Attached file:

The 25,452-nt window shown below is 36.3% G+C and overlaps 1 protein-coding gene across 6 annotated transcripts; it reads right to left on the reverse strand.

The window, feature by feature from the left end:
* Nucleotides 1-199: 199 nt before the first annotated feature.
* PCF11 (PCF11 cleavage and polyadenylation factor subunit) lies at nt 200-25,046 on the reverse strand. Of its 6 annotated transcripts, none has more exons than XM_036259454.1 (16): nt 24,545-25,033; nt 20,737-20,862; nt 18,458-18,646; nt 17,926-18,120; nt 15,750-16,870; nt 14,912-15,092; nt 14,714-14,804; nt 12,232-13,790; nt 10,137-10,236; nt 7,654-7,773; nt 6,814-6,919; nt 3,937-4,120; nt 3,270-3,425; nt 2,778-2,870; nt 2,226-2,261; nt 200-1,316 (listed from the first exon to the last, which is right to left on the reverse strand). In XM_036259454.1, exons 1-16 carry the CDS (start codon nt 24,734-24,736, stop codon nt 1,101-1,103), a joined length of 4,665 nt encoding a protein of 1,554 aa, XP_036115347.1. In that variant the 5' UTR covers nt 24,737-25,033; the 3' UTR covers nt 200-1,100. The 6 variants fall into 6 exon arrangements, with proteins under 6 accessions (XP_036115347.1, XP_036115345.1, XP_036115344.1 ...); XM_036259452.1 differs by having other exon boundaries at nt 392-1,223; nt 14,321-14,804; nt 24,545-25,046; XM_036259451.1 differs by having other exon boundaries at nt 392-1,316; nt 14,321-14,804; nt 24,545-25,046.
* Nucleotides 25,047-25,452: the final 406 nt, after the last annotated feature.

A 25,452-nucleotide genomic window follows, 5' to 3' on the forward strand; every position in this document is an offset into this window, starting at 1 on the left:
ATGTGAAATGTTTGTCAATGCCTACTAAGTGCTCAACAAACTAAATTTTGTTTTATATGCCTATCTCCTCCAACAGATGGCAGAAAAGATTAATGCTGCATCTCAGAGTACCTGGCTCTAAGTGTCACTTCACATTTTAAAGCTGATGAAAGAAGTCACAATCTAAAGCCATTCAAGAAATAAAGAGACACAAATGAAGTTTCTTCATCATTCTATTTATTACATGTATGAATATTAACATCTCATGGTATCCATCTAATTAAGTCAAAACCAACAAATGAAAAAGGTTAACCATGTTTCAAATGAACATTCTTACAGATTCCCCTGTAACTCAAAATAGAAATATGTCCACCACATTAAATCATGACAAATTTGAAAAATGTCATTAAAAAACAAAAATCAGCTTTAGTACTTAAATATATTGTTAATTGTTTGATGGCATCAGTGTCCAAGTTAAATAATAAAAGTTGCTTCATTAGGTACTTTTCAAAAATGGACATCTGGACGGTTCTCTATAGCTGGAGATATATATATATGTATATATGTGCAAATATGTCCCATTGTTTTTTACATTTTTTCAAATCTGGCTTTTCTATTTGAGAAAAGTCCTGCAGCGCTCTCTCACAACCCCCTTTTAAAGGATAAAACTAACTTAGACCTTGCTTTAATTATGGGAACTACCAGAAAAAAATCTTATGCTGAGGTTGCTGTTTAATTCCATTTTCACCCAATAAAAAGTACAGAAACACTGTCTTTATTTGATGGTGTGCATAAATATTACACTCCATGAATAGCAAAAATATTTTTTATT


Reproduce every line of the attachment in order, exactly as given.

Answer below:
The 25,452-nt window shown below is 36.3% G+C and overlaps 1 protein-coding gene across 6 annotated transcripts; it reads right to left on the reverse strand.

The window, feature by feature from the left end:
* Nucleotides 1-199: 199 nt before the first annotated feature.
* PCF11 (PCF11 cleavage and polyadenylation factor subunit) lies at nt 200-25,046 on the reverse strand. Of its 6 annotated transcripts, none has more exons than XM_036259454.1 (16): nt 24,545-25,033; nt 20,737-20,862; nt 18,458-18,646; nt 17,926-18,120; nt 15,750-16,870; nt 14,912-15,092; nt 14,714-14,804; nt 12,232-13,790; nt 10,137-10,236; nt 7,654-7,773; nt 6,814-6,919; nt 3,937-4,120; nt 3,270-3,425; nt 2,778-2,870; nt 2,226-2,261; nt 200-1,316 (listed from the first exon to the last, which is right to left on the reverse strand). In XM_036259454.1, exons 1-16 carry the CDS (start codon nt 24,734-24,736, stop codon nt 1,101-1,103), a joined length of 4,665 nt encoding a protein of 1,554 aa, XP_036115347.1. In that variant the 5' UTR covers nt 24,737-25,033; the 3' UTR covers nt 200-1,100. The 6 variants fall into 6 exon arrangements, with proteins under 6 accessions (XP_036115347.1, XP_036115345.1, XP_036115344.1 ...); XM_036259452.1 differs by having other exon boundaries at nt 392-1,223; nt 14,321-14,804; nt 24,545-25,046; XM_036259451.1 differs by having other exon boundaries at nt 392-1,316; nt 14,321-14,804; nt 24,545-25,046.
* Nucleotides 25,047-25,452: the final 406 nt, after the last annotated feature.

A 25,452-nucleotide genomic window follows, 5' to 3' on the forward strand; every position in this document is an offset into this window, starting at 1 on the left:
ATGTGAAATGTTTGTCAATGCCTACTAAGTGCTCAACAAACTAAATTTTGTTTTATATGCCTATCTCCTCCAACAGATGGCAGAAAAGATTAATGCTGCATCTCAGAGTACCTGGCTCTAAGTGTCACTTCACATTTTAAAGCTGATGAAAGAAGTCACAATCTAAAGCCATTCAAGAAATAAAGAGACACAAATGAAGTTTCTTCATCATTCTATTTATTACATGTATGAATATTAACATCTCATGGTATCCATCTAATTAAGTCAAAACCAACAAATGAAAAAGGTTAACCATGTTTCAAATGAACATTCTTACAGATTCCCCTGTAACTCAAAATAGAAATATGTCCACCACATTAAATCATGACAAATTTGAAAAATGTCATTAAAAAACAAAAATCAGCTTTAGTACTTAAATATATTGTTAATTGTTTGATGGCATCAGTGTCCAAGTTAAATAATAAAAGTTGCTTCATTAGGTACTTTTCAAAAATGGACATCTGGACGGTTCTCTATAGCTGGAGATATATATATATGTATATATGTGCAAATATGTCCCATTGTTTTTTACATTTTTTCAAATCTGGCTTTTCTATTTGAGAAAAGTCCTGCAGCGCTCTCTCACAACCCCCTTTTAAAGGATAAAACTAACTTAGACCTTGCTTTAATTATGGGAACTACCAGAAAAAAATCTTATGCTGAGGTTGCTGTTTAATTCCATTTTCACCCAATAAAAAGTACAGAAACACTGTCTTTATTTGATGGTGTGCATAAATATTACACTCCATGAATAGCAAAAATATTTTTTATT